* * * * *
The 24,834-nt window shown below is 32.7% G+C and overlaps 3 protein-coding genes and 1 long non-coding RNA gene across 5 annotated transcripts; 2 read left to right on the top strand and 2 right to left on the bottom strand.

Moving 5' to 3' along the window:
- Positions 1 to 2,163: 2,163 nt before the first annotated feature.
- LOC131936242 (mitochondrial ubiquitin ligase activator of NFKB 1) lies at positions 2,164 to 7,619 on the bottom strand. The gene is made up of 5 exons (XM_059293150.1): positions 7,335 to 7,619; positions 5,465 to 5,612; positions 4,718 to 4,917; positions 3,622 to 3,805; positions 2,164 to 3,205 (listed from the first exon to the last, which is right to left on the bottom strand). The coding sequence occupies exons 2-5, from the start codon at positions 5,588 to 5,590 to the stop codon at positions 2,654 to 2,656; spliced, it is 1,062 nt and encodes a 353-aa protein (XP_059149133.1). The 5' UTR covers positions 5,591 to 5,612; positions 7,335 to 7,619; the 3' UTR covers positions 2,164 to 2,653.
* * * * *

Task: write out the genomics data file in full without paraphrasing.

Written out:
The 24,834-nt window shown below is 32.7% G+C and overlaps 3 protein-coding genes and 1 long non-coding RNA gene across 5 annotated transcripts; 2 read left to right on the top strand and 2 right to left on the bottom strand.

Moving 5' to 3' along the window:
- Positions 1 to 2,163: 2,163 nt before the first annotated feature.
- LOC131936242 (mitochondrial ubiquitin ligase activator of NFKB 1) lies at positions 2,164 to 7,619 on the bottom strand. The gene is made up of 5 exons (XM_059293150.1): positions 7,335 to 7,619; positions 5,465 to 5,612; positions 4,718 to 4,917; positions 3,622 to 3,805; positions 2,164 to 3,205 (listed from the first exon to the last, which is right to left on the bottom strand). The coding sequence occupies exons 2-5, from the start codon at positions 5,588 to 5,590 to the stop codon at positions 2,654 to 2,656; spliced, it is 1,062 nt and encodes a 353-aa protein (XP_059149133.1). The 5' UTR covers positions 5,591 to 5,612; positions 7,335 to 7,619; the 3' UTR covers positions 2,164 to 2,653.